I recently had an HIV test. One week later I was called back to the office for my results. My OBGYN stated that i tested positive for HIV and that the results from the 2nd test were Indeterminate. I am so confused and my partner was just tested about 3 months ago and the results were negative. When looking at my lab results, my gp40 showed to be "equivocal" and my g24 was present. Everything else was absent.I am to have further testing this coming monday. During the time that my test was taking, I was suffering from a bacterial infection, of which since I have been treated. Would this have anything to do with my "indeterminate" status? Please shed some light if you can. I am extremely nervous!
Scared to Death
Hello Scared to Death,
This type of problem comes up almost on a daily basis in this forum. (Check the archives!) Your OB/GYN was wrong to advise you that you tested "positive for HIV." A reactive (positive) initial HIV-antibody test with an "indeterminate" follow-up test (most likely a Western Blot test) means your entire HIV screening is "indeterminate," not positive!
There are many causes for an "indeterminate Western Blot" test. See below. Write back if you remain confused after reviewing this information and obtaining your follow-up testing. If your true risk for HIV is nonexistent, your chances of being HIV infected are also nonexistent.
Indeterminate Test Results (INDETERMINATE WESTERN BLOT)
Apr 29, 2008
Within the last year I cannot think of any one thing that would make myself 2nd guess anything I've done in my life to even think I have HIV. I've had a swollen lymph node for 2 months now and finally got to a doctor to have it checked out. He had me tested to HIV. Yesterday, I went in to discuss the results with my doctor and he said that I may have HIV. The Western Blot test revealed that gp40 and p24 are present. There was another test, HIV 1/0/2 Abs-ICMA that showed 1.78 (HIGH). I have done nothing risky, my husband and I have been completely faithful to each other for the 3 years we have been together. I'm terrified, worried, and confused. I don't know what half of these results mean and I'm not sure what could have caused me to have HIV in the first place! Please, any and all advise will be greatly appreciated. Thank you.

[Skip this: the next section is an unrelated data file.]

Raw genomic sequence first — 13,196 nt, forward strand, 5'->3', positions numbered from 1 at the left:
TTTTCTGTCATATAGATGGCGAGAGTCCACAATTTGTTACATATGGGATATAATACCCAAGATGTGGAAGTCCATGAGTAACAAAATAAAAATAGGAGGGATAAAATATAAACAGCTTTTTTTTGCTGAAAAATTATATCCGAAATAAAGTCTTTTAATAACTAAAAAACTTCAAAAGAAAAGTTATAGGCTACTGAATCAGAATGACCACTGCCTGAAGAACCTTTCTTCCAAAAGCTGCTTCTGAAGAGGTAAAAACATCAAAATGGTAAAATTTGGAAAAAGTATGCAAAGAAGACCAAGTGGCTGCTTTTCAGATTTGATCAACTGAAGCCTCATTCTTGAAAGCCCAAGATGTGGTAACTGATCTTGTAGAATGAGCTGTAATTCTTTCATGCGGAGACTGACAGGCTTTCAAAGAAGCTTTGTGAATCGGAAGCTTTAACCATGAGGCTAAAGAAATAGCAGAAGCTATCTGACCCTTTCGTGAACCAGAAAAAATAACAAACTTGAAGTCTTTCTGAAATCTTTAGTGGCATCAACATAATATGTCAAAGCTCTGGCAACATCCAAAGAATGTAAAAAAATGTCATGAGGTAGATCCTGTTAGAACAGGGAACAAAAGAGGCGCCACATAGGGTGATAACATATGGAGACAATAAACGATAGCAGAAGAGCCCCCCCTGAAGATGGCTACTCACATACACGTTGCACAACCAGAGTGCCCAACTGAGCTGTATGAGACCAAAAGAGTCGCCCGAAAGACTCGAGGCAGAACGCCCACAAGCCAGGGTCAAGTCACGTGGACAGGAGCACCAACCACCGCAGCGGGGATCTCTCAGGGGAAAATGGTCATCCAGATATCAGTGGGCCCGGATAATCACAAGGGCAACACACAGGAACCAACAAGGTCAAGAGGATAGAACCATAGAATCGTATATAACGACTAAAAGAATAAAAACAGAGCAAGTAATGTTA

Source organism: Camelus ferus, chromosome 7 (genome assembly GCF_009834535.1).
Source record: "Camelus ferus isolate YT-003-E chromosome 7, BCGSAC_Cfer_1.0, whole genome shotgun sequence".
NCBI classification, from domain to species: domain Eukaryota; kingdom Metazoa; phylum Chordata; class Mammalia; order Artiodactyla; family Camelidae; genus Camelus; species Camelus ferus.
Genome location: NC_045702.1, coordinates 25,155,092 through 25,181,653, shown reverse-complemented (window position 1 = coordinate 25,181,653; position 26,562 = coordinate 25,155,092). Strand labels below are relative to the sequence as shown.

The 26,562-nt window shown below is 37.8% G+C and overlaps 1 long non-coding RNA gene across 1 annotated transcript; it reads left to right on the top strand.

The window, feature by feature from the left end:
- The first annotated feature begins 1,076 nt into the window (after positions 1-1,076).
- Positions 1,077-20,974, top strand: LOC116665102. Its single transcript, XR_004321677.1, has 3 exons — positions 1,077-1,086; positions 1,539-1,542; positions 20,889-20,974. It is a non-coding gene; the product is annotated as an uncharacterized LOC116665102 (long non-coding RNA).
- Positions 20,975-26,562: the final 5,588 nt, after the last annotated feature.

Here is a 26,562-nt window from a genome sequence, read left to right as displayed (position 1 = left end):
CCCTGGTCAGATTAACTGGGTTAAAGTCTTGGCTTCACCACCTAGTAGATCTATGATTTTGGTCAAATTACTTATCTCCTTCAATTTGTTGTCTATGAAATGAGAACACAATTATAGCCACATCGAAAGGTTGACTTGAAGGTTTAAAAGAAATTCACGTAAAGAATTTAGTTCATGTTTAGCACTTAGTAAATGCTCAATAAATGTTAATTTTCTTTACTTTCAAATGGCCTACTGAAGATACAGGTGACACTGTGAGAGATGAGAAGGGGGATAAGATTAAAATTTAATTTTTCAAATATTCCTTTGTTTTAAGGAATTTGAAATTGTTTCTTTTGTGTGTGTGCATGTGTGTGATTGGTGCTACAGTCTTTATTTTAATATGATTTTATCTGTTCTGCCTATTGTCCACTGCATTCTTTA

Response from Dr. Frascino
This type of situation is becoming a QTND (question that never dies) and like all QTNDs has an ATNC (answer that never changes). The information you need and reassurance you desire has been waiting for your double click in the archives. (See below.)
Briefly, the antibody (Abs) test is the preliminary screening test and that revealed a "HIGH" result (presumable reactive or positive result). This should, and did, trigger a more specific confirmatory test (the Western Blot), which has come back as "indeterminate." Please note, indeterminate does not mean positive! It means the test can't quite determine if you're negative or positive. Certainly if you've had essentially no HIV risk, there is essentially no way you could be HIV positive and your tests will eventually confirm this.